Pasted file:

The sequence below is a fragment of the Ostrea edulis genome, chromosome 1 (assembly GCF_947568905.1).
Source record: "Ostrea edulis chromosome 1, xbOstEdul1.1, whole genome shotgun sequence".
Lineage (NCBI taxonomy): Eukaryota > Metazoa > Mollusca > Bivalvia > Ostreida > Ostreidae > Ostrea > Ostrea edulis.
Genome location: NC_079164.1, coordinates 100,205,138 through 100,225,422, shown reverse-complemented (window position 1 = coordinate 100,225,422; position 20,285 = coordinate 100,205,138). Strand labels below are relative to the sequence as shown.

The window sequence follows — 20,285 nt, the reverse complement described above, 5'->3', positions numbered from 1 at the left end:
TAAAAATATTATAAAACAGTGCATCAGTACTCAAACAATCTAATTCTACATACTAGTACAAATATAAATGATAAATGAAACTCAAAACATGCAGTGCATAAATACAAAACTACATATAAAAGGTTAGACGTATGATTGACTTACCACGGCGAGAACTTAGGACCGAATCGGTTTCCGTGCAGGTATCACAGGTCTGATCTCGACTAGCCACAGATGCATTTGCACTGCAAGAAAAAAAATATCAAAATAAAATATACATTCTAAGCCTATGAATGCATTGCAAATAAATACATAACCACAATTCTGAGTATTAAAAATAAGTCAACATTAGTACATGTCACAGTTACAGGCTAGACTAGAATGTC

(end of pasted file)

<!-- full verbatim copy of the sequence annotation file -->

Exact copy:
The sequence below is a fragment of the Ostrea edulis genome, chromosome 1 (assembly GCF_947568905.1).
Source record: "Ostrea edulis chromosome 1, xbOstEdul1.1, whole genome shotgun sequence".
Lineage (NCBI taxonomy): Eukaryota > Metazoa > Mollusca > Bivalvia > Ostreida > Ostreidae > Ostrea > Ostrea edulis.
Genome location: NC_079164.1, coordinates 100,205,138 through 100,225,422, shown reverse-complemented (window position 1 = coordinate 100,225,422; position 20,285 = coordinate 100,205,138). Strand labels below are relative to the sequence as shown.

The window sequence follows — 20,285 nt, the reverse complement described above, 5'->3', positions numbered from 1 at the left end:
TAAAAATATTATAAAACAGTGCATCAGTACTCAAACAATCTAATTCTACATACTAGTACAAATATAAATGATAAATGAAACTCAAAACATGCAGTGCATAAATACAAAACTACATATAAAAGGTTAGACGTATGATTGACTTACCACGGCGAGAACTTAGGACCGAATCGGTTTCCGTGCAGGTATCACAGGTCTGATCTCGACTAGCCACAGATGCATTTGCACTGCAAGAAAAAAAATATCAAAATAAAATATACATTCTAAGCCTATGAATGCATTGCAAATAAATACATAACCACAATTCTGAGTATTAAAAATAAGTCAACATTAGTACATGTCACAGTTACAGGCTAGACTAGAATGTC